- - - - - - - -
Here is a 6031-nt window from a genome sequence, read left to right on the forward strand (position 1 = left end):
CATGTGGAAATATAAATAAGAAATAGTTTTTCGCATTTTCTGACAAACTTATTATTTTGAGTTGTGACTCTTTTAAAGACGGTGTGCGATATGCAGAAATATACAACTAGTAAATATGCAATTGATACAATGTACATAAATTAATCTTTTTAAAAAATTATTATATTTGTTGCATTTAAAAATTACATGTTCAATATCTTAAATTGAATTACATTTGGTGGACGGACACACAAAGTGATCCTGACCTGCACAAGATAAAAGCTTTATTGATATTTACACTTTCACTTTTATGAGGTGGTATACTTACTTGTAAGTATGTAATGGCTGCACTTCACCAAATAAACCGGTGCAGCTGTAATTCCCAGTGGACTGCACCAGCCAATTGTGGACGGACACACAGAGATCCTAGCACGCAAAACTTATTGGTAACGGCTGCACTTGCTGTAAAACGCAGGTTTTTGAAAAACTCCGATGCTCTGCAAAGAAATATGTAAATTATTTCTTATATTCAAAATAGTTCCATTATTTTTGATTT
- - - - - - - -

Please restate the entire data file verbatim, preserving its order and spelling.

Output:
Here is a 6031-nt window from a genome sequence, read left to right on the forward strand (position 1 = left end):
CATGTGGAAATATAAATAAGAAATAGTTTTTCGCATTTTCTGACAAACTTATTATTTTGAGTTGTGACTCTTTTAAAGACGGTGTGCGATATGCAGAAATATACAACTAGTAAATATGCAATTGATACAATGTACATAAATTAATCTTTTTAAAAAATTATTATATTTGTTGCATTTAAAAATTACATGTTCAATATCTTAAATTGAATTACATTTGGTGGACGGACACACAAAGTGATCCTGACCTGCACAAGATAAAAGCTTTATTGATATTTACACTTTCACTTTTATGAGGTGGTATACTTACTTGTAAGTATGTAATGGCTGCACTTCACCAAATAAACCGGTGCAGCTGTAATTCCCAGTGGACTGCACCAGCCAATTGTGGACGGACACACAGAGATCCTAGCACGCAAAACTTATTGGTAACGGCTGCACTTGCTGTAAAACGCAGGTTTTTGAAAAACTCCGATGCTCTGCAAAGAAATATGTAAATTATTTCTTATATTCAAAATAGTTCCATTATTTTTGATTT